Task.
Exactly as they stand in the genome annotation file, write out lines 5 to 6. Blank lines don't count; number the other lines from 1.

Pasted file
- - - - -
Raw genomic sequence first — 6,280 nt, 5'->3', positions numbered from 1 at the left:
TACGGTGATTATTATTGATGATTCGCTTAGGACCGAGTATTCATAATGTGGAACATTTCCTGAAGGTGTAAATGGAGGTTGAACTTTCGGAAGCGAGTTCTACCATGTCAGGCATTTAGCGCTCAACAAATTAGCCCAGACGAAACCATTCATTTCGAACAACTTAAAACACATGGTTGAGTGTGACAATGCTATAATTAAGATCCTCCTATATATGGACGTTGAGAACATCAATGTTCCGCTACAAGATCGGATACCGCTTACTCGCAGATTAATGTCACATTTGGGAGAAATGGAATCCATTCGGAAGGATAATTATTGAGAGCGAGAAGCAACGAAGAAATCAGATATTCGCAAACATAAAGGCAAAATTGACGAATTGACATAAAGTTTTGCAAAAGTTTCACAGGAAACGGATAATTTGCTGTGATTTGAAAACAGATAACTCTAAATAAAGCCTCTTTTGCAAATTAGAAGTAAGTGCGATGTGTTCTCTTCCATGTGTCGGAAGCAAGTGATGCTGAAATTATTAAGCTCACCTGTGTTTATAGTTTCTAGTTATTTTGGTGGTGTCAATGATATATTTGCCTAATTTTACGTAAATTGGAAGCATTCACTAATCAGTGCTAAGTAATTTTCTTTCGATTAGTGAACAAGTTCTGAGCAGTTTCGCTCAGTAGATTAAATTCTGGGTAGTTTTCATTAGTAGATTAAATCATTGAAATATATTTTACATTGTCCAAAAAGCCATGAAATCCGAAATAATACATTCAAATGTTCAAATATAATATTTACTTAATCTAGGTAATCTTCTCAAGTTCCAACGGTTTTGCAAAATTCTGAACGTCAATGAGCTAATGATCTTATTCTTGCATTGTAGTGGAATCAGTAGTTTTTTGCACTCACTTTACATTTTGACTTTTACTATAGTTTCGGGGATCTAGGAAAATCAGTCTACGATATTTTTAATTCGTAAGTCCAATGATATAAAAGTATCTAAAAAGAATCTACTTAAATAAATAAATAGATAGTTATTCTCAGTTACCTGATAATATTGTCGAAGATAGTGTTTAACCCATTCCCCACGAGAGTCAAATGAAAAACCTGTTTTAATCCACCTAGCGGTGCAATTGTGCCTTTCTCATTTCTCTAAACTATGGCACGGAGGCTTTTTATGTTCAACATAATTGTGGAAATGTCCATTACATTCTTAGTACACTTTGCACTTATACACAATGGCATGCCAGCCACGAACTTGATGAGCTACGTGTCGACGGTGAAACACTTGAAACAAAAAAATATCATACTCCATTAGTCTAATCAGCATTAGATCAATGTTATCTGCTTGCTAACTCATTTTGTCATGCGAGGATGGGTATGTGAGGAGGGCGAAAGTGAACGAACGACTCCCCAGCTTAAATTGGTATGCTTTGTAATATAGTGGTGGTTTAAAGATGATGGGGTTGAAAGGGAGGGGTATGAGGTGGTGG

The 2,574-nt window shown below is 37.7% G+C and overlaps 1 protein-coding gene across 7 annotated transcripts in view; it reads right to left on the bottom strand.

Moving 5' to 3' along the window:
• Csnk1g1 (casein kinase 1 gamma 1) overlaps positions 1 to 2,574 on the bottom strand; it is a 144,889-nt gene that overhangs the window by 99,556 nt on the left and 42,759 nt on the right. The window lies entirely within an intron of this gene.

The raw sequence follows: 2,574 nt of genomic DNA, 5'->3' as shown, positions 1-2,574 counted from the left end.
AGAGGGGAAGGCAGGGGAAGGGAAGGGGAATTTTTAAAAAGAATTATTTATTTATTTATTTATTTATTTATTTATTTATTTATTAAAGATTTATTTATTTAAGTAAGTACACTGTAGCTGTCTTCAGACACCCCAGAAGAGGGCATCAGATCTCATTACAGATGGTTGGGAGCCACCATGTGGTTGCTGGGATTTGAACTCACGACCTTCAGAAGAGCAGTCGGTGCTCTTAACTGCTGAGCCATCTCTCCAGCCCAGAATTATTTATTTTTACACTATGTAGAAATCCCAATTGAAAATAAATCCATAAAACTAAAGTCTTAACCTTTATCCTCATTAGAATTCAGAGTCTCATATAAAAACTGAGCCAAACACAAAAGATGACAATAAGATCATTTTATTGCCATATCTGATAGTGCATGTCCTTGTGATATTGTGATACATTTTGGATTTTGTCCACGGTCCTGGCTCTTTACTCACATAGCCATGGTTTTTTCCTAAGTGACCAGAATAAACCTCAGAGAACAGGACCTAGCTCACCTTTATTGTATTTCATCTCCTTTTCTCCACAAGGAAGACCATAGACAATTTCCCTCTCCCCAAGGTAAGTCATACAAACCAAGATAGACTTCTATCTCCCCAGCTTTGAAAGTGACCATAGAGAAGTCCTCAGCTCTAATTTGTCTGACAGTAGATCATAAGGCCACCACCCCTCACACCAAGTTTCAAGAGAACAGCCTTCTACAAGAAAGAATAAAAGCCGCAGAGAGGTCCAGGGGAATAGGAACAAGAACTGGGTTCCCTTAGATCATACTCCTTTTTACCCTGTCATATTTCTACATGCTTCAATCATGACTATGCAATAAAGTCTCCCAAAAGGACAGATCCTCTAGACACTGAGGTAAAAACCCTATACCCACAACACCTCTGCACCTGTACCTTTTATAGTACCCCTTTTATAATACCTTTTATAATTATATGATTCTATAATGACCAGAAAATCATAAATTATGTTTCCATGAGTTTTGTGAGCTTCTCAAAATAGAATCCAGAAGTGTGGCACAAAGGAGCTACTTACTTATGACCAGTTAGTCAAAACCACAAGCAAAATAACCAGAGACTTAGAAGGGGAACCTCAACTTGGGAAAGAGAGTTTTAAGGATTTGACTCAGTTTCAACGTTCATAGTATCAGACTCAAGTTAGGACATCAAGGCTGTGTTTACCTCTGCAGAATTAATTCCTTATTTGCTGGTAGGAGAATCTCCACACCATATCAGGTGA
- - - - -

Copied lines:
• Csnk1g1 (casein kinase 1 gamma 1) overlaps positions 1 to 2,574 on the bottom strand; it is a 144,889-nt gene that overhangs the window by 99,556 nt on the left and 42,759 nt on the right. The window lies entirely within an intron of this gene.

The raw sequence follows: 2,574 nt of genomic DNA, 5'->3' as shown, positions 1-2,574 counted from the left end.